Say this to introduce the clip… The following clip is from the movie Aeon Flux—some of you may have seen the movie. This 30 second clip captures the dilemma that this film is about. In this future world only one colony of people have survived a disease that killed off every human on the entire planet. A man named Trevor Goodchild has found a temporary solution that is helping keep the human race alive. But Goodchild knows that the solution is only temporary and not beneficial for the people in the long run. His brother Oren isn’t looking long term. He prefers not to find a solution so that the people can remain in the nice little utopia they have already established. In this scene, Trevor asks Oren about the test results, hoping to finally find a solution. Oren reports negative results and tries to talk Trevor into just “selling out” to something that's meant to be temporary.
Trevor: And what about the test results?
Oren: All negative. Sorry.
Trevor: Find me a new test group by morning.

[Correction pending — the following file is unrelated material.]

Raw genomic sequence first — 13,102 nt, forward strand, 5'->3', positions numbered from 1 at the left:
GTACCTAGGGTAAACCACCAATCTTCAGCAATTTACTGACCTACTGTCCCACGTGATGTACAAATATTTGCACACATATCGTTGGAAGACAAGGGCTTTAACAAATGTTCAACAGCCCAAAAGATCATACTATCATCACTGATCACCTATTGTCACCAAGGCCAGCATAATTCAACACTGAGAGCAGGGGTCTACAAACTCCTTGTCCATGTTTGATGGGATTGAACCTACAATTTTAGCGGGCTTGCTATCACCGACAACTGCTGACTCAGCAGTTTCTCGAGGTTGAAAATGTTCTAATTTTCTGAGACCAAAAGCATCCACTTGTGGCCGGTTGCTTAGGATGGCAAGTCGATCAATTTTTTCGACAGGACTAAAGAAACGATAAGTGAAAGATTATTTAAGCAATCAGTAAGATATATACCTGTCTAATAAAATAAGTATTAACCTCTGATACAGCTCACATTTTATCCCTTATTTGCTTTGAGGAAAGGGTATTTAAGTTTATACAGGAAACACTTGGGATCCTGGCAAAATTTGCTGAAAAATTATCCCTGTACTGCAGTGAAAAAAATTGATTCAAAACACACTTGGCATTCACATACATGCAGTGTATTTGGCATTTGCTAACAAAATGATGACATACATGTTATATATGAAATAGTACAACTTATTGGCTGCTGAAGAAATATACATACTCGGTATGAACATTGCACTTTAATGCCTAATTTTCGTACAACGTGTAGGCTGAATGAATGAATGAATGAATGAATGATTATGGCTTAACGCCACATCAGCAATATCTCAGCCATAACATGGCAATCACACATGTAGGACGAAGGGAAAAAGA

Oren: Maybe it’s time to give up on the tests, Trevor. We’re living the solution already. This is perfection. Why can’t you just embrace it?
Trevor: You see what’s happening to people. You know how desperate this has become.
Oren: It can be contained. Controlled.
Trevor: I think that you’re forgetting that this was all meant to be temporary.
Oren: We’ve always said that, but why should it be?
Trevor: Because it’s wrong.
Oren: Things change.
End clip at approximately 21:47.
In this scene we see a huge problem. One guy is focused on the future, while the other is focused on the now. The city they live in is only meant to be a temporary place, but the one focused on the now has become so used to living where he is, that he has lost his vision for a better future. He looks around and says, “Maybe this shouldn’t be temporary. It’s good enough.” Wouldn’t you be frustrated if you were talking to this guy about the future?
Right now we’re going to break up into our small groups and discuss the idea of being content in this world vs. focusing on what’s still to come.